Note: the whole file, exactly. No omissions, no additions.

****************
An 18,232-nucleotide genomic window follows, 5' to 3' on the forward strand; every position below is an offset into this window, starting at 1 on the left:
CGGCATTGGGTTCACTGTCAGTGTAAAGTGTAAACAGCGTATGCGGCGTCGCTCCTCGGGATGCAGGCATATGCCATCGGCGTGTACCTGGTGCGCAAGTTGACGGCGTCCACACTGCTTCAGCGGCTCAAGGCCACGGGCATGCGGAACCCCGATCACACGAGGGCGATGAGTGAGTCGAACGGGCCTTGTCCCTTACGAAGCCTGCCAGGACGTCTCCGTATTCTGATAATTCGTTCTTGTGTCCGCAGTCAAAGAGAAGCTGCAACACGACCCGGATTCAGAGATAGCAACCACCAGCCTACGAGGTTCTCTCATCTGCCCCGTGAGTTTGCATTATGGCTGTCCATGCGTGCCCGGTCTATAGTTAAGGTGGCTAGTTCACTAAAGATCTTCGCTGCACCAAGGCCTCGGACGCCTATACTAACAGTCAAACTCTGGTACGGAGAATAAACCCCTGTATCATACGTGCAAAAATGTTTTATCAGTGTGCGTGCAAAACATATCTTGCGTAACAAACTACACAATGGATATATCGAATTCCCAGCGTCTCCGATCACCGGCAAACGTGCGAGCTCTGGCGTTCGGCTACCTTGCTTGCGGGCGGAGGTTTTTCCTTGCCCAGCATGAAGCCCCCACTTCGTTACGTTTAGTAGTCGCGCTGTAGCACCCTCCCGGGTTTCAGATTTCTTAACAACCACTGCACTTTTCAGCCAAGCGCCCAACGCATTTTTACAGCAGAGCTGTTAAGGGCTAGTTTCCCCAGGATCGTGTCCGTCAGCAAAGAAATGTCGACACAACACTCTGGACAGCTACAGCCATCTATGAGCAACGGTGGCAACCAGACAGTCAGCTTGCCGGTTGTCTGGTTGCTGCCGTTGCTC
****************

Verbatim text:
An 18,232-nucleotide genomic window follows, 5' to 3' on the forward strand; every position below is an offset into this window, starting at 1 on the left:
CGGCATTGGGTTCACTGTCAGTGTAAAGTGTAAACAGCGTATGCGGCGTCGCTCCTCGGGATGCAGGCATATGCCATCGGCGTGTACCTGGTGCGCAAGTTGACGGCGTCCACACTGCTTCAGCGGCTCAAGGCCACGGGCATGCGGAACCCCGATCACACGAGGGCGATGAGTGAGTCGAACGGGCCTTGTCCCTTACGAAGCCTGCCAGGACGTCTCCGTATTCTGATAATTCGTTCTTGTGTCCGCAGTCAAAGAGAAGCTGCAACACGACCCGGATTCAGAGATAGCAACCACCAGCCTACGAGGTTCTCTCATCTGCCCCGTGAGTTTGCATTATGGCTGTCCATGCGTGCCCGGTCTATAGTTAAGGTGGCTAGTTCACTAAAGATCTTCGCTGCACCAAGGCCTCGGACGCCTATACTAACAGTCAAACTCTGGTACGGAGAATAAACCCCTGTATCATACGTGCAAAAATGTTTTATCAGTGTGCGTGCAAAACATATCTTGCGTAACAAACTACACAATGGATATATCGAATTCCCAGCGTCTCCGATCACCGGCAAACGTGCGAGCTCTGGCGTTCGGCTACCTTGCTTGCGGGCGGAGGTTTTTCCTTGCCCAGCATGAAGCCCCCACTTCGTTACGTTTAGTAGTCGCGCTGTAGCACCCTCCCGGGTTTCAGATTTCTTAACAACCACTGCACTTTTCAGCCAAGCGCCCAACGCATTTTTACAGCAGAGCTGTTAAGGGCTAGTTTCCCCAGGATCGTGTCCGTCAGCAAAGAAATGTCGACACAACACTCTGGACAGCTACAGCCATCTATGAGCAACGGTGGCAACCAGACAGTCAGCTTGCCGGTTGTCTGGTTGCTGCCGTTGCTC